One-half of public sector workers question workplace transparency

Junior employees more likely to think employer hides or glosses over bad situations

One-half of public sector workers question workplace transparency

Is there too much coverup by government? That’s one of the concerning findings of the latest Working in the Public Service survey.

When there is a problem or failure in government, almost half (45 per cent) of public sector employees say there is a tendency for their employer to hide or make the situation look better.

That compares to 47 per cent who say this is not the case, finds the survey by BusinessDesk and the Institute of Public Administration NZ.

But the results were skewed along the lines of how junior or senior the respondent was: If there is a problem or failure at work, there is a tendency to hide it or make the situation look better:

 

Agree

Disagree

Unsure

Tier 1-2

31%

65%

 

Tier 3

51%

51%

7%

Tier 4

48%

43%

9%

Tier 5

59%

28%

13%

The situation was described by some as reaching “an all-time low” according to one of the survey respondents.

Many employees surveyed said the lack of transparency was because people feared the political or career repercussions, along with media “sensationalism,” says BusinessDesk.

Many organisations have been accused of “greenwashing” and younger persons especially are noticing.

Careers in jeopardy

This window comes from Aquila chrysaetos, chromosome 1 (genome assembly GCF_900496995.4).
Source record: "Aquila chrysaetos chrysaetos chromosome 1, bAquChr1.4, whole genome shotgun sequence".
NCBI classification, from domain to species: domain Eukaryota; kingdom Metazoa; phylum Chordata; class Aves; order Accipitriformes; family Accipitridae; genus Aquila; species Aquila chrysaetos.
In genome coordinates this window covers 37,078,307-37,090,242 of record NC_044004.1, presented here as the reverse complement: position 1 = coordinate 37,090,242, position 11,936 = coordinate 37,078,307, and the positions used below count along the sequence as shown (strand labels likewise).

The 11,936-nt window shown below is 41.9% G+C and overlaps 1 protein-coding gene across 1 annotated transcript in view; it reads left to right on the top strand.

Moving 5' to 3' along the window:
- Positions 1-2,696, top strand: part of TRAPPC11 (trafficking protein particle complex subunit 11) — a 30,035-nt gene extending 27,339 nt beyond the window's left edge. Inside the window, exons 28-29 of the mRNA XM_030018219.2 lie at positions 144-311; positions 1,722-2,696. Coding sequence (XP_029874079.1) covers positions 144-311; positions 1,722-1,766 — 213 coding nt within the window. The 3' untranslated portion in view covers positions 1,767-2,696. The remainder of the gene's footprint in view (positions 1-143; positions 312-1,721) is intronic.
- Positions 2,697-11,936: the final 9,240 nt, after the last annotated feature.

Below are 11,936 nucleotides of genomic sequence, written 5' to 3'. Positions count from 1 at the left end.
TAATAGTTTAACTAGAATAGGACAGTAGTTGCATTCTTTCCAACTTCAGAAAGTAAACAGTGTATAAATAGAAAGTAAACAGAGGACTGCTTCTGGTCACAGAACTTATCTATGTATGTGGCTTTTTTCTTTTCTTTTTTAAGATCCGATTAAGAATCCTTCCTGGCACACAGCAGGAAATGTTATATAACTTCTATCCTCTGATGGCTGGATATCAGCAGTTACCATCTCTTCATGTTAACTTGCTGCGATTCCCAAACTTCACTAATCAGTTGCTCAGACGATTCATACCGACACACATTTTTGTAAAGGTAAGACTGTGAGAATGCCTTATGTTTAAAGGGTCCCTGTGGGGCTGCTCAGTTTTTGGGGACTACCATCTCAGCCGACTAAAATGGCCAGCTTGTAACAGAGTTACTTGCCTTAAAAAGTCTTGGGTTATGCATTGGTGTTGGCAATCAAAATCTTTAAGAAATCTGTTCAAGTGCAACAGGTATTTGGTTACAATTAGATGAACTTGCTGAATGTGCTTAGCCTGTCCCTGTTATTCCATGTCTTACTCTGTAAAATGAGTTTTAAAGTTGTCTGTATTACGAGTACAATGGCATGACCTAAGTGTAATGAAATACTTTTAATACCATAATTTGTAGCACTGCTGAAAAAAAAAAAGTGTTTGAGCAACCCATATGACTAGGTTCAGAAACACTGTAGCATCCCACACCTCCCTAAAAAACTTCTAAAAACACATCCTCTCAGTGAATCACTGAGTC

One person reported the “incompetency of processes, record keeping, decisions and staff” that is “overwhelming” and contributed to the lack of transparency, said BusinessDesk.

“Careers of leaders, in particular, are dependent on the success or otherwise of big projects, so poor performance is often dismissed or downplayed,” another respondent wrote, citing a perception that a lowly worker might be subject to firing in order to protect a minister.

Some pointed the finger at the media as they were always looking to “trick” public officials into making certain statements while on the other hand, senior ministers constantly blamed the bureaucrats for errors made in government, according to BusinessDesk.

“The sensationalism seems to be more important than the truth and for this reason makes it more difficult for information to be shared freely," a respondent wrote. 

Many frontline government workers in New Zealand are set to see a pay raise in an effort to increase pay parity.

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